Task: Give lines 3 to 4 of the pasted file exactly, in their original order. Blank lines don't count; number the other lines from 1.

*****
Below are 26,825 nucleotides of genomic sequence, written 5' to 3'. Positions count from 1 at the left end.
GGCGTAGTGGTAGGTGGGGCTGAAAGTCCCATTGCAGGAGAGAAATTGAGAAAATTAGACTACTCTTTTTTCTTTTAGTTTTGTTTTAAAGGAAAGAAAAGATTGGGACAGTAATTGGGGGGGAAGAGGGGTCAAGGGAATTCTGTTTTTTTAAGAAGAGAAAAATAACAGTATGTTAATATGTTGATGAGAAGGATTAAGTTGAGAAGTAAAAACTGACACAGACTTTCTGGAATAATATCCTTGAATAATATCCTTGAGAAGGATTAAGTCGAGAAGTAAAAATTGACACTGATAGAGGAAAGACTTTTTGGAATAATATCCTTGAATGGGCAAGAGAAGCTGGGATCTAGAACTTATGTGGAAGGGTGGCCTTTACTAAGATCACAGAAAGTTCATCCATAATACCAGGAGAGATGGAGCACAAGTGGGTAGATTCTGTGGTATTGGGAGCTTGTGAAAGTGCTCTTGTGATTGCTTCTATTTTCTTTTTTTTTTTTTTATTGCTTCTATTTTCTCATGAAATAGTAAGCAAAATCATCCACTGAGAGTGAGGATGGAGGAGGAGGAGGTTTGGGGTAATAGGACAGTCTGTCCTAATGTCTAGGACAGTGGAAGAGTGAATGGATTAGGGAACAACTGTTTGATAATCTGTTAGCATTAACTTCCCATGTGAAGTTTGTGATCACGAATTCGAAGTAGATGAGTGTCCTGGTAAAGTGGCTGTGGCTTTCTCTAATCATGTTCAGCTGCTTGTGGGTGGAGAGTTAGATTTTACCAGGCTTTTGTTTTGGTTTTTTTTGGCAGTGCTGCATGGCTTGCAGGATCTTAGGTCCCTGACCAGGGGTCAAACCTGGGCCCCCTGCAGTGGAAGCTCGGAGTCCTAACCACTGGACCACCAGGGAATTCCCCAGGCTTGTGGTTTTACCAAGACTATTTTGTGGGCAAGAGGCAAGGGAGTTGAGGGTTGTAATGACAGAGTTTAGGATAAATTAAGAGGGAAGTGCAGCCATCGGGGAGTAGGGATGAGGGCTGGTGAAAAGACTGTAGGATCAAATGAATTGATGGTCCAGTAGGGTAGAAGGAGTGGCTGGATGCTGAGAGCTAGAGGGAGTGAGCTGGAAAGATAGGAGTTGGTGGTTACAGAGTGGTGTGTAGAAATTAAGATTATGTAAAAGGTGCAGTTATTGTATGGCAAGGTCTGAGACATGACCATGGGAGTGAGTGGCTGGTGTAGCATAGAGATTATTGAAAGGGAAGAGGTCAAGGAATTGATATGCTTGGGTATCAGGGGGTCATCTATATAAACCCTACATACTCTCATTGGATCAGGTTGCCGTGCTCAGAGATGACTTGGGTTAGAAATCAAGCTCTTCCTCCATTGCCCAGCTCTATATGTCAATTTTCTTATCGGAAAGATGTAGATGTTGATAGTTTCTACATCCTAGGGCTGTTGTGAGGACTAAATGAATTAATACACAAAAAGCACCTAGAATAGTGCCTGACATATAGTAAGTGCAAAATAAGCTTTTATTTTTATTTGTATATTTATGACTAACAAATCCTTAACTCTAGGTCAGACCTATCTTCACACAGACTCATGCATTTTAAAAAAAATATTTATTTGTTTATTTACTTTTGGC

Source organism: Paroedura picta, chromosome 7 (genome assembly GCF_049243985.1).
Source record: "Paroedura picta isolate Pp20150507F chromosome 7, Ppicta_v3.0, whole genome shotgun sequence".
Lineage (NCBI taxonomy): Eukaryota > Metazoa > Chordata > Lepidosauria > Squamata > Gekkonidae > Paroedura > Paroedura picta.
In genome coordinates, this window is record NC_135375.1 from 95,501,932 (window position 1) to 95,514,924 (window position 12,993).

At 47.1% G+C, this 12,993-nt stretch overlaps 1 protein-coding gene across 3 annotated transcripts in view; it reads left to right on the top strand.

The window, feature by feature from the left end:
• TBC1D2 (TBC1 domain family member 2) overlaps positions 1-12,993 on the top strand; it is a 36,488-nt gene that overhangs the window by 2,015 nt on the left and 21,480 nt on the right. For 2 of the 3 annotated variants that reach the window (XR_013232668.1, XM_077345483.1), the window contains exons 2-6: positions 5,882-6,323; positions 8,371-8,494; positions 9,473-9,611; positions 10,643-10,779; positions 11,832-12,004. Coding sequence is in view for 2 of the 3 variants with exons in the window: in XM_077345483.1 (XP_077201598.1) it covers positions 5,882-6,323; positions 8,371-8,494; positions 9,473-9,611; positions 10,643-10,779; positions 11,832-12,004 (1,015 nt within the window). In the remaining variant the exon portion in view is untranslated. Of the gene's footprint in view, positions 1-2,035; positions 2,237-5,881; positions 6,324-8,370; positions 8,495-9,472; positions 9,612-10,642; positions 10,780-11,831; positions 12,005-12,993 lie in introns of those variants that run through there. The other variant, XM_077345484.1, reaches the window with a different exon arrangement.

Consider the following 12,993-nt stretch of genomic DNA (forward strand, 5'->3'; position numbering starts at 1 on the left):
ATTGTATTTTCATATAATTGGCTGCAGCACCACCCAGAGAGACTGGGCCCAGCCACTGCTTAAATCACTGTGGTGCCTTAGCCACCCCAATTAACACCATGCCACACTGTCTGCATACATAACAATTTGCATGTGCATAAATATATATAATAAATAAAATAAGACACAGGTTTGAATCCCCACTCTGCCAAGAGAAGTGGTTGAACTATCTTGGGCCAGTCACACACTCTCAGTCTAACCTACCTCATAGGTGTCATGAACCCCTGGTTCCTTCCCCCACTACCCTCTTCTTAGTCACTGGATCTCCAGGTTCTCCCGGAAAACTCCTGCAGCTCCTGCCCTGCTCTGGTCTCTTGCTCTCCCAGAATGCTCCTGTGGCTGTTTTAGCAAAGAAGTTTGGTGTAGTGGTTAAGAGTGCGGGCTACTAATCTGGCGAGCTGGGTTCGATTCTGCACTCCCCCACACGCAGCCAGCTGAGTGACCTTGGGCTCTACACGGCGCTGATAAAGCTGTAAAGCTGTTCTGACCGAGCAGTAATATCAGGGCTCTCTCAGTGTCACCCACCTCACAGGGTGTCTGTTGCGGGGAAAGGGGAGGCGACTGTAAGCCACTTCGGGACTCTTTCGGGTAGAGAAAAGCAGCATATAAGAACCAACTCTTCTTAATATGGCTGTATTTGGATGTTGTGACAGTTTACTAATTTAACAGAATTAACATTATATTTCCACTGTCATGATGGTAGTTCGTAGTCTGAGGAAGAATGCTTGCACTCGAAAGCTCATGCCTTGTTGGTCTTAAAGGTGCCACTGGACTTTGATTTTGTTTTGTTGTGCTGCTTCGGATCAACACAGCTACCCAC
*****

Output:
Source organism: Paroedura picta, chromosome 7 (genome assembly GCF_049243985.1).
Source record: "Paroedura picta isolate Pp20150507F chromosome 7, Ppicta_v3.0, whole genome shotgun sequence".